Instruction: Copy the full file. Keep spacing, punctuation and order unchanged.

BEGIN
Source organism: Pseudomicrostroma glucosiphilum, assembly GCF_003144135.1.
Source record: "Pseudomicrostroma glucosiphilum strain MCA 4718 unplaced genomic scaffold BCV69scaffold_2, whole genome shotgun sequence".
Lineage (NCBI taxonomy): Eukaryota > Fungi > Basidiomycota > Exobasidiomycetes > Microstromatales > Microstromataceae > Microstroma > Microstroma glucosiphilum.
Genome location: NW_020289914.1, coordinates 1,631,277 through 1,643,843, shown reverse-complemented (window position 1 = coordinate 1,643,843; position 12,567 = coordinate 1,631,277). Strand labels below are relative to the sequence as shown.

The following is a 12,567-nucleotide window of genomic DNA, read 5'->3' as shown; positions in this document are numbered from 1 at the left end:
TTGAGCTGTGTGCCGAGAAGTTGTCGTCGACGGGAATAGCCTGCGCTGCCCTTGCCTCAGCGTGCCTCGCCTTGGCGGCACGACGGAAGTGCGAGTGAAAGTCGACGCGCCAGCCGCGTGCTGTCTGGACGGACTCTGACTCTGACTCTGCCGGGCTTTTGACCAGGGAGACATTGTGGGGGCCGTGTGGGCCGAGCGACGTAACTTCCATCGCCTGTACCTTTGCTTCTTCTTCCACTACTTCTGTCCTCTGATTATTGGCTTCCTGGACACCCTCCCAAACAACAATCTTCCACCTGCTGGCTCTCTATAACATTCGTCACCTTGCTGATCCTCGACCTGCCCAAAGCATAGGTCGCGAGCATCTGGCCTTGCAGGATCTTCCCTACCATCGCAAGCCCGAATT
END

Source organism: Pseudomicrostroma glucosiphilum, assembly GCF_003144135.1.
Source record: "Pseudomicrostroma glucosiphilum strain MCA 4718 unplaced genomic scaffold BCV69scaffold_2, whole genome shotgun sequence".
Lineage (NCBI taxonomy): Eukaryota > Fungi > Basidiomycota > Exobasidiomycetes > Microstromatales > Microstromataceae > Microstroma > Microstroma glucosiphilum.
Genome location: NW_020289914.1, coordinates 1,631,277 through 1,643,843, shown reverse-complemented (window position 1 = coordinate 1,643,843; position 12,567 = coordinate 1,631,277). Strand labels below are relative to the sequence as shown.

The following is a 12,567-nucleotide window of genomic DNA, read 5'->3' as shown; positions in this document are numbered from 1 at the left end:
TTGAGCTGTGTGCCGAGAAGTTGTCGTCGACGGGAATAGCCTGCGCTGCCCTTGCCTCAGCGTGCCTCGCCTTGGCGGCACGACGGAAGTGCGAGTGAAAGTCGACGCGCCAGCCGCGTGCTGTCTGGACGGACTCTGACTCTGACTCTGCCGGGCTTTTGACCAGGGAGACATTGTGGGGGCCGTGTGGGCCGAGCGACGTAACTTCCATCGCCTGTACCTTTGCTTCTTCTTCCACTACTTCTGTCCTCTGATTATTGGCTTCCTGGACACCCTCCCAAACAACAATCTTCCACCTGCTGGCTCTCTATAACATTCGTCACCTTGCTGATCCTCGACCTGCCCAAAGCATAGGTCGCGAGCATCTGGCCTTGCAGGATCTTCCCTACCATCGCAAGCCCGAATT